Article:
8. Redraw old drawings

I don’t do this that often, but it’s good to do when you are running out of ideas. Generally, I draw sketches from a long long time ago.

9. Page fillers

When there are blank spaces on a page, I resort to page fillers. Those are basically simple, small and easy to draw doodles. Page fillers for me usually include: Exclamations, cats, roses, triangles, circles, squares, rainbows, koi fish and chibi characters.

10. Scribbles

Try scribbling and making stuff out of the scribbles. It’s simple enough.

Second Grade Stories

Once upon a time, many years ago, in a land that is fairly close, there lived a second grader named Arachnid Weaver.

Arachnid was an averagely normal second grader; average height, average amount of letters in her name, average age (7-years-old).

Now, Arachnid Weaver was different in one way. She had misread the school supply list, so instead of having one 48-pack of crayons, she had two 24-packs of crayons. Arachnid, being a kind second-grader, shared her crayons with her friend, Ava, who hadn’t read the supply list at all and had no crayons. What was Arachnid to do with her second pack of crayons anyway?

Ava was a very nice second grader as well, and she treated her friend’s crayons with respect, using them for coloring purposes and nothing else. Since Arachnid always got her crayons back at the end of the day all in one piece, she didn’t mind Ava using her crayons.

Until one day.

Ava returned her crayons to Arachnid as usual, but when she opened the box, one of the crayons were missing.

“What happened to the bubblegum pink?” Arachnid asked. Maybe it had rolled under the table or Ava had misplaced it.

Ava held out a decapitated bubblegum pink crayon in her palm.

Little Arachnid took the pieces and clutched them in her hands, tears welling in her eyes. “What happened?”

Ava replied, “I dared Luke to bite the pink crayon in half.”

Arachnid yelped and thrust the potentially slobbery crayons into the nearby Luke’s hands and stomped away, ferociously wiping her eyes and mumbling, “You can keep it.”

It is safe to say that Arachnid refrained from sharing her crayons from then on for the fear of saliva contaminating her possessions.

And they didn’t live happily ever after.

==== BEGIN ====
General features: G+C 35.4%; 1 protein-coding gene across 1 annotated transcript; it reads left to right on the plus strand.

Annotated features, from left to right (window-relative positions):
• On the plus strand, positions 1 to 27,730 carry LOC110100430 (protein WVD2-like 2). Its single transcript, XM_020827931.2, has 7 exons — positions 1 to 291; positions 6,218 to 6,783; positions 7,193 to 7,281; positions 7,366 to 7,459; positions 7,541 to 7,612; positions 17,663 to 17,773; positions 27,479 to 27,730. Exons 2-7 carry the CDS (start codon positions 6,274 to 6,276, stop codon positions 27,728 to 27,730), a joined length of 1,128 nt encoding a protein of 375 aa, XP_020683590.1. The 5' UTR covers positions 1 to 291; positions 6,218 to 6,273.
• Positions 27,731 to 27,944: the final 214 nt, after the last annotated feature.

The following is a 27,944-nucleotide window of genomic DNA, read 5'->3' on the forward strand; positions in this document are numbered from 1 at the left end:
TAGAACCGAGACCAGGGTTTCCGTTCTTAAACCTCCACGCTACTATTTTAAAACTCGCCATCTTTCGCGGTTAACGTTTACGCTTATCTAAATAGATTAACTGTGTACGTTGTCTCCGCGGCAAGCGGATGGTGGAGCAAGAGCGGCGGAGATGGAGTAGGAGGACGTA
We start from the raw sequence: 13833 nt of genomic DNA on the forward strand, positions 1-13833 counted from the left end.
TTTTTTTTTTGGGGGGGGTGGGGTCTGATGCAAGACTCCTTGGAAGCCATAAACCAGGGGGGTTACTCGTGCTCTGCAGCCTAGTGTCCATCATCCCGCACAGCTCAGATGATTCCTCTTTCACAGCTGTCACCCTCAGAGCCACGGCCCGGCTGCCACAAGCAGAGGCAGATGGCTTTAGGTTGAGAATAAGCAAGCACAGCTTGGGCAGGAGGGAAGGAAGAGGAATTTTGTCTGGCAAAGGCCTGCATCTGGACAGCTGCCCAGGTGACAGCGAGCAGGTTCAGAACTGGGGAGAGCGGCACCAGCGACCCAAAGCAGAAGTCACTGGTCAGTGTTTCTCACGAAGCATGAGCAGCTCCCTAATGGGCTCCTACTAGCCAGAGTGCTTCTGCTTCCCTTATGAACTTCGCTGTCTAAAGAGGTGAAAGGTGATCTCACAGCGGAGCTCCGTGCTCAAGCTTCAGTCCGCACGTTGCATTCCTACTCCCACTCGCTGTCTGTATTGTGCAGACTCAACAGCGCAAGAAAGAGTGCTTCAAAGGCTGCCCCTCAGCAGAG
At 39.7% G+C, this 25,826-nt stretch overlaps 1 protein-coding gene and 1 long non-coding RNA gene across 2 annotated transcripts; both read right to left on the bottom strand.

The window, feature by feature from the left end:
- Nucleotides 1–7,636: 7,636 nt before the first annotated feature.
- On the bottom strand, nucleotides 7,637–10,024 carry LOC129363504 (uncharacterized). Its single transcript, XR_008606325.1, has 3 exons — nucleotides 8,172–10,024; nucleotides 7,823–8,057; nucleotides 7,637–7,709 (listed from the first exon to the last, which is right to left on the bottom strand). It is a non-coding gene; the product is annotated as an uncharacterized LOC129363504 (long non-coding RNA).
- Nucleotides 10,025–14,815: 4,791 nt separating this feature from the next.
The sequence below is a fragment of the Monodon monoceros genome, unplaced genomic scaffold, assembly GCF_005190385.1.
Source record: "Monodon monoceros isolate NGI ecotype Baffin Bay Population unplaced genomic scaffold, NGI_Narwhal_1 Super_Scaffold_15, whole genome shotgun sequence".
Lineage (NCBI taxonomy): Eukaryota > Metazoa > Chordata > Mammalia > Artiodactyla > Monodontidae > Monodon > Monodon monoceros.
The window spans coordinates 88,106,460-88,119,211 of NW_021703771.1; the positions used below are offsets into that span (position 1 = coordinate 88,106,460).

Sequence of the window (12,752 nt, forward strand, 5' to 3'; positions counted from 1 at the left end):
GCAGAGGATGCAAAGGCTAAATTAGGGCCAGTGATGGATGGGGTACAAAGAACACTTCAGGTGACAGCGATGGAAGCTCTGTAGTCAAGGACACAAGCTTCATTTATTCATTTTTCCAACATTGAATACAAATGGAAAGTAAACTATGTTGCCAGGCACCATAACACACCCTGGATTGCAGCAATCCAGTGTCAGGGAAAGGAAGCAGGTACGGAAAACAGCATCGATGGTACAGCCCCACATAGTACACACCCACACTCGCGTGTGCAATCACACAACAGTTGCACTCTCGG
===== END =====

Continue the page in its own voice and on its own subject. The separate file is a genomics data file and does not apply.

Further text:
The end.

13 Artist Problems

I’m an artist. I like to draw stuff. Onto the list!

 

1. Mistakes

This drawing is amazing! *Finds stray ink mark and has mini existential crisis*

2. Better People

I will never be a good artist! *sobs in pillow* whyyyyyyyyy?

3. Hands

You put the thumb on the wrong side… *banshee screams*

4. Curious George

CG: Can you draw me? Me: No. I don’t draw ugly things.

5. Bye bye friends…

*Throws away science notes from ten billion years ago*

I will miss you Albino Polish Man with Fluffy Hat, sketch of Naruto, and random bottle of kawaii pepper spice! *cries*

6. Ze Artist Block

Me: *Stares at paper*

…10 hours later…

Paper: This is getting uncomfortable.

Me: *Crumples up paper*

7. Ink/ Water/ Drink/ Noodle Spillage

BLOBFISH!

8. Unsharpened Pencils

*world explodes*

9. What’s That? 

*glares intensely* Can’t you see what is on this paper? 

10. When a person walks in and you haven’t finished drawing the clothes on your character.

Person: …

Me: *examining drawing* Hmmm, how will this cloth curve around her chest?

Person: *walks away*

11. Doodled Up Notes or Reminders

*Takes out notebook and flips to a random page* What is this wonderful adorable smiling cinnamon bun doing here?  *Continues to doodle getting off task*

12. Unfinished Sketchbooks

…They just turn into black holes… *furthers into existential crisis*

13. When the Eraser Starts to Draw Instead of Erasing

*world implodes*

 

That’s what I face on a daily basis. Tiring isn’t it?